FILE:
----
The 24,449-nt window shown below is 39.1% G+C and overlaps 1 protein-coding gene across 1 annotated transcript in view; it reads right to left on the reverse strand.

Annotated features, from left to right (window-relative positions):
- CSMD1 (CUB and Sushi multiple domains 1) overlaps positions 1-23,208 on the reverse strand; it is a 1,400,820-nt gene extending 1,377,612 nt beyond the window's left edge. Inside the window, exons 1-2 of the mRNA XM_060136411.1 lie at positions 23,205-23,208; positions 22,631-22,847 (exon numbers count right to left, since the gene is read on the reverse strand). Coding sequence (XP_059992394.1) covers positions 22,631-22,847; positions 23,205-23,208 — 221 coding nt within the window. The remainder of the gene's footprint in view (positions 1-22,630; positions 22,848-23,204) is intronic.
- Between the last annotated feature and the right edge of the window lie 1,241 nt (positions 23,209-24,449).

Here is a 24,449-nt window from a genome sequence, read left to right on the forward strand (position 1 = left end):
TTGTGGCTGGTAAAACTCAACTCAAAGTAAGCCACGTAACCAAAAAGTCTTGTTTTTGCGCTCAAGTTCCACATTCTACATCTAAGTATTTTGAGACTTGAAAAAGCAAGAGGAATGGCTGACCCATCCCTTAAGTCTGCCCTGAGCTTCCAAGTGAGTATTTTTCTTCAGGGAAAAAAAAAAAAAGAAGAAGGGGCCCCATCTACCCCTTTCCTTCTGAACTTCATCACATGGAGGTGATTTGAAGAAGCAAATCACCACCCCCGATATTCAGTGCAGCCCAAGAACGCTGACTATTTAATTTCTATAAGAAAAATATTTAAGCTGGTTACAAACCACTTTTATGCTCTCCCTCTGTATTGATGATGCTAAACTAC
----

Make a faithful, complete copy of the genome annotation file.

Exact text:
The 24,449-nt window shown below is 39.1% G+C and overlaps 1 protein-coding gene across 1 annotated transcript in view; it reads right to left on the reverse strand.

Annotated features, from left to right (window-relative positions):
- CSMD1 (CUB and Sushi multiple domains 1) overlaps positions 1-23,208 on the reverse strand; it is a 1,400,820-nt gene extending 1,377,612 nt beyond the window's left edge. Inside the window, exons 1-2 of the mRNA XM_060136411.1 lie at positions 23,205-23,208; positions 22,631-22,847 (exon numbers count right to left, since the gene is read on the reverse strand). Coding sequence (XP_059992394.1) covers positions 22,631-22,847; positions 23,205-23,208 — 221 coding nt within the window. The remainder of the gene's footprint in view (positions 1-22,630; positions 22,848-23,204) is intronic.
- Between the last annotated feature and the right edge of the window lie 1,241 nt (positions 23,209-24,449).

Here is a 24,449-nt window from a genome sequence, read left to right on the forward strand (position 1 = left end):
TTGTGGCTGGTAAAACTCAACTCAAAGTAAGCCACGTAACCAAAAAGTCTTGTTTTTGCGCTCAAGTTCCACATTCTACATCTAAGTATTTTGAGACTTGAAAAAGCAAGAGGAATGGCTGACCCATCCCTTAAGTCTGCCCTGAGCTTCCAAGTGAGTATTTTTCTTCAGGGAAAAAAAAAAAAAGAAGAAGGGGCCCCATCTACCCCTTTCCTTCTGAACTTCATCACATGGAGGTGATTTGAAGAAGCAAATCACCACCCCCGATATTCAGTGCAGCCCAAGAACGCTGACTATTTAATTTCTATAAGAAAAATATTTAAGCTGGTTACAAACCACTTTTATGCTCTCCCTCTGTATTGATGATGCTAAACTAC